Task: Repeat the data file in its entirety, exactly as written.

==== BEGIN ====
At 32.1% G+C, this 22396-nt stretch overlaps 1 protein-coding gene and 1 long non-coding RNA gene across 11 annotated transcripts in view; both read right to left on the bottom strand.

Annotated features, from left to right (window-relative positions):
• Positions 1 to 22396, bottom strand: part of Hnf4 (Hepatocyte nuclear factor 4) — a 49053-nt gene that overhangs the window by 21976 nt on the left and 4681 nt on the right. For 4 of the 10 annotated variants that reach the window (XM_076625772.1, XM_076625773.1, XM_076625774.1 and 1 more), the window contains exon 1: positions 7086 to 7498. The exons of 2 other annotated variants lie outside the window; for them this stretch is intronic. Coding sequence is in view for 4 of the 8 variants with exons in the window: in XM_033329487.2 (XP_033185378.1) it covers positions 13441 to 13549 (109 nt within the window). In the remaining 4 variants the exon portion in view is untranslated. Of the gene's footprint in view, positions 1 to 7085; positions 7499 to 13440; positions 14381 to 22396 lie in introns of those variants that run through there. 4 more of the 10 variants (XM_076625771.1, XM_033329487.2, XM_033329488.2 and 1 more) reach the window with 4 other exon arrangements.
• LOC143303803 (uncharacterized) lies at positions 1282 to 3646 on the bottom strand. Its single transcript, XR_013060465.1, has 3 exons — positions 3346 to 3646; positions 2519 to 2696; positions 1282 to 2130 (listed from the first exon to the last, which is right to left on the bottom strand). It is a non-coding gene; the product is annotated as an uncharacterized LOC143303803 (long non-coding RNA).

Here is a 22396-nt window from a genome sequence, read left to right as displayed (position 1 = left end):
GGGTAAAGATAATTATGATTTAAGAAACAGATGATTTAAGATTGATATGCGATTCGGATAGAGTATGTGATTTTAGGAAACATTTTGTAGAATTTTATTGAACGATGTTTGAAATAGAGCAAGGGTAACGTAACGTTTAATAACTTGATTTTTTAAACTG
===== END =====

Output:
At 32.1% G+C, this 22396-nt stretch overlaps 1 protein-coding gene and 1 long non-coding RNA gene across 11 annotated transcripts in view; both read right to left on the bottom strand.

Annotated features, from left to right (window-relative positions):
• Positions 1 to 22396, bottom strand: part of Hnf4 (Hepatocyte nuclear factor 4) — a 49053-nt gene that overhangs the window by 21976 nt on the left and 4681 nt on the right. For 4 of the 10 annotated variants that reach the window (XM_076625772.1, XM_076625773.1, XM_076625774.1 and 1 more), the window contains exon 1: positions 7086 to 7498. The exons of 2 other annotated variants lie outside the window; for them this stretch is intronic. Coding sequence is in view for 4 of the 8 variants with exons in the window: in XM_033329487.2 (XP_033185378.1) it covers positions 13441 to 13549 (109 nt within the window). In the remaining 4 variants the exon portion in view is untranslated. Of the gene's footprint in view, positions 1 to 7085; positions 7499 to 13440; positions 14381 to 22396 lie in introns of those variants that run through there. 4 more of the 10 variants (XM_076625771.1, XM_033329487.2, XM_033329488.2 and 1 more) reach the window with 4 other exon arrangements.
• LOC143303803 (uncharacterized) lies at positions 1282 to 3646 on the bottom strand. Its single transcript, XR_013060465.1, has 3 exons — positions 3346 to 3646; positions 2519 to 2696; positions 1282 to 2130 (listed from the first exon to the last, which is right to left on the bottom strand). It is a non-coding gene; the product is annotated as an uncharacterized LOC143303803 (long non-coding RNA).

Here is a 22396-nt window from a genome sequence, read left to right as displayed (position 1 = left end):
GGGTAAAGATAATTATGATTTAAGAAACAGATGATTTAAGATTGATATGCGATTCGGATAGAGTATGTGATTTTAGGAAACATTTTGTAGAATTTTATTGAACGATGTTTGAAATAGAGCAAGGGTAACGTAACGTTTAATAACTTGATTTTTTAAACTG